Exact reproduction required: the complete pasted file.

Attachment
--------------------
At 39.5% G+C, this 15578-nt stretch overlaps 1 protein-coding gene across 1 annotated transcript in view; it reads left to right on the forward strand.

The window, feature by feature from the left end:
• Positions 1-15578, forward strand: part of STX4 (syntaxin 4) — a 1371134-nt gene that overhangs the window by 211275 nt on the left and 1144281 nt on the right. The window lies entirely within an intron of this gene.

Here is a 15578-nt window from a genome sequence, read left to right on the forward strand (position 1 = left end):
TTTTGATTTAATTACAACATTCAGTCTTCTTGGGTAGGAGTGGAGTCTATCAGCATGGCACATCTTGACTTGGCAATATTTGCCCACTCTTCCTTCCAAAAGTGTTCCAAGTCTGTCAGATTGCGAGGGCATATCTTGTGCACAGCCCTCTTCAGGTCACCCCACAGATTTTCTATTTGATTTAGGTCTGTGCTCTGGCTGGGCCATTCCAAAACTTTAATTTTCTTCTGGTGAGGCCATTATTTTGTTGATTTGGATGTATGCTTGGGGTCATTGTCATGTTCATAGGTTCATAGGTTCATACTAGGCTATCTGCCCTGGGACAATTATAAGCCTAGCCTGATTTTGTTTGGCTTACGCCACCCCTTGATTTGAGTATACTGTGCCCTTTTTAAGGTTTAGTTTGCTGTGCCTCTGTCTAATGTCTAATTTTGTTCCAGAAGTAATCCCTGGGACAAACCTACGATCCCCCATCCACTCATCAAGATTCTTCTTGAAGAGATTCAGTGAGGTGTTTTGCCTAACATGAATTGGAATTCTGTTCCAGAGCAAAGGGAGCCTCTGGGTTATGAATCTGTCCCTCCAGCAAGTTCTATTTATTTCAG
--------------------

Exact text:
At 39.5% G+C, this 15578-nt stretch overlaps 1 protein-coding gene across 1 annotated transcript in view; it reads left to right on the forward strand.

The window, feature by feature from the left end:
• Positions 1-15578, forward strand: part of STX4 (syntaxin 4) — a 1371134-nt gene that overhangs the window by 211275 nt on the left and 1144281 nt on the right. The window lies entirely within an intron of this gene.

Here is a 15578-nt window from a genome sequence, read left to right on the forward strand (position 1 = left end):
TTTTGATTTAATTACAACATTCAGTCTTCTTGGGTAGGAGTGGAGTCTATCAGCATGGCACATCTTGACTTGGCAATATTTGCCCACTCTTCCTTCCAAAAGTGTTCCAAGTCTGTCAGATTGCGAGGGCATATCTTGTGCACAGCCCTCTTCAGGTCACCCCACAGATTTTCTATTTGATTTAGGTCTGTGCTCTGGCTGGGCCATTCCAAAACTTTAATTTTCTTCTGGTGAGGCCATTATTTTGTTGATTTGGATGTATGCTTGGGGTCATTGTCATGTTCATAGGTTCATAGGTTCATACTAGGCTATCTGCCCTGGGACAATTATAAGCCTAGCCTGATTTTGTTTGGCTTACGCCACCCCTTGATTTGAGTATACTGTGCCCTTTTTAAGGTTTAGTTTGCTGTGCCTCTGTCTAATGTCTAATTTTGTTCCAGAAGTAATCCCTGGGACAAACCTACGATCCCCCATCCACTCATCAAGATTCTTCTTGAAGAGATTCAGTGAGGTGTTTTGCCTAACATGAATTGGAATTCTGTTCCAGAGCAAAGGGAGCCTCTGGGTTATGAATCTGTCCCTCCAGCAAGTTCTATTTATTTCAG